Local history suffers from the very real challenge of lack of public interest. After all, most of the people interested in Connecticut history are going to be from Connecticut, and while Connecticut isn’t the smallest state in land mass or population (things you only know if you’re from Connecticut!), it’s already a smaller pool to draw from than, say, Civil War enthusiasts or Americans in general, Also, because of their smaller size and the potential lack of public interest, these organizations receive less funding, whether that’s in the form of personal donations or corporate/academic endowments. Many of them have to list themselves as nonprofits, and that usually dissuades burgeoning public historians from beginning careers there. However, while all these challenges would appear to spell the end of local history organizations forever, it is also pretty clear that these organizations aren’t dead for several important reasons. First, their staffs are very dedicated, often because the history is personal to them. Because their audiences–especially their online audiences–are so niche, they don’t have to pander to the public, which makes their websites more enriching learning hubs.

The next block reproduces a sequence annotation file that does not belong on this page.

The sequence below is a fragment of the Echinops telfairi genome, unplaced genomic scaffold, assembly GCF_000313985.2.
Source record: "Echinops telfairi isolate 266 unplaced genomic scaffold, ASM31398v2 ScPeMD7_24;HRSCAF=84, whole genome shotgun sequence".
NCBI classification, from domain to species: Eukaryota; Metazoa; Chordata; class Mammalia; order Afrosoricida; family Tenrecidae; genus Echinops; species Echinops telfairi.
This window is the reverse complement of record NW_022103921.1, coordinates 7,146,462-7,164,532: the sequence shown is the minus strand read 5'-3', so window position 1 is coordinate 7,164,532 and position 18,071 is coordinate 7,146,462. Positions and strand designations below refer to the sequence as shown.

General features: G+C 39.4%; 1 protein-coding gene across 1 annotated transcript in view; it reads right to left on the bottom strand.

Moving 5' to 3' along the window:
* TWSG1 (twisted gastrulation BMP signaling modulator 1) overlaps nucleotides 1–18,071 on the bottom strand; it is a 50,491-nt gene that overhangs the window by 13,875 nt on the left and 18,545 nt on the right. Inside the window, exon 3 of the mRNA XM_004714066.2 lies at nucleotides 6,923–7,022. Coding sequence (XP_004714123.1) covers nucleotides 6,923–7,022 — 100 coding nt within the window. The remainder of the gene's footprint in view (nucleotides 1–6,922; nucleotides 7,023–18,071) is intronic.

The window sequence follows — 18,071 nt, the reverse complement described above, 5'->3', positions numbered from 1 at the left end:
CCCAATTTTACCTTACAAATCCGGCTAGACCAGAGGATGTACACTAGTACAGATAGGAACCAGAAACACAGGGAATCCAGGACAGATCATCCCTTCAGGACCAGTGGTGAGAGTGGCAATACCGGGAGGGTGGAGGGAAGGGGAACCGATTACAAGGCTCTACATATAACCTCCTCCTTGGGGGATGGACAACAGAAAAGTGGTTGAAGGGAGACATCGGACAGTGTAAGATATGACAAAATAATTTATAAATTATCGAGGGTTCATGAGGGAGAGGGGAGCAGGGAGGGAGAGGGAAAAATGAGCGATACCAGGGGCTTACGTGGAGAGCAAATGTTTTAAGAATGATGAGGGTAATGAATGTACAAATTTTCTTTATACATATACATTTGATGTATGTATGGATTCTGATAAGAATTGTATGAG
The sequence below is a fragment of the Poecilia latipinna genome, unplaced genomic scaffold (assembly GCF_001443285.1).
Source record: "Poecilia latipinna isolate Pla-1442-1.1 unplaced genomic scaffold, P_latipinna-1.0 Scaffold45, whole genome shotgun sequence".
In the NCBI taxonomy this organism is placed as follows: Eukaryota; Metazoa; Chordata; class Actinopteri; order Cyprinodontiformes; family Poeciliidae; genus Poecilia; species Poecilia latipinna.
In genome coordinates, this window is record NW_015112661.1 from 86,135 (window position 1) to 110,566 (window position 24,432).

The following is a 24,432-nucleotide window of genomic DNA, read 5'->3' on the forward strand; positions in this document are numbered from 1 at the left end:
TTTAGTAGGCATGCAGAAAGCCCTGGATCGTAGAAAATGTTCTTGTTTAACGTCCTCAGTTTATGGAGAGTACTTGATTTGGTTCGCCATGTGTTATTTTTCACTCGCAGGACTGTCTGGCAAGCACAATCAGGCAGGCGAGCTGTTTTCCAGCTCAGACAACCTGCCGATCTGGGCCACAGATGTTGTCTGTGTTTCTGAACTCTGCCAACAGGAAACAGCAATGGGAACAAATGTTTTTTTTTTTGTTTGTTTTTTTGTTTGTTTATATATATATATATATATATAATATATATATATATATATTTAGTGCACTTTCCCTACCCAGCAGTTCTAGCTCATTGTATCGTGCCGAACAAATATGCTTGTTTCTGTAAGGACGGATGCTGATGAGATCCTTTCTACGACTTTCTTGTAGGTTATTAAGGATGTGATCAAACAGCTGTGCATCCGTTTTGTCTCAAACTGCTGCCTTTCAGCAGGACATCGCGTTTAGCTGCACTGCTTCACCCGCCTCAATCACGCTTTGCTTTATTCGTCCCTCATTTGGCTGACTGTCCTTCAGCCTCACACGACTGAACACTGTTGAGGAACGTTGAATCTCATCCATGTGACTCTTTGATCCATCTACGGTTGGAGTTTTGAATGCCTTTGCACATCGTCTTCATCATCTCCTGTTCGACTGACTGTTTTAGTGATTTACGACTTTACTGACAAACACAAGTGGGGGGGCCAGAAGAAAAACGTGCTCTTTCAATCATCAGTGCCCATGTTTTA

I am encountering a lot of the same problems that local history websites face: smaller audiences, a “so what?” attitude, and a small staff that consists of just me! My solutions to these problems involve adapting the techniques that these sites use: celebrating their uniqueness, making the site as user-friendly as possible to eliminate the technology barrier, and providing a lot of information to explore.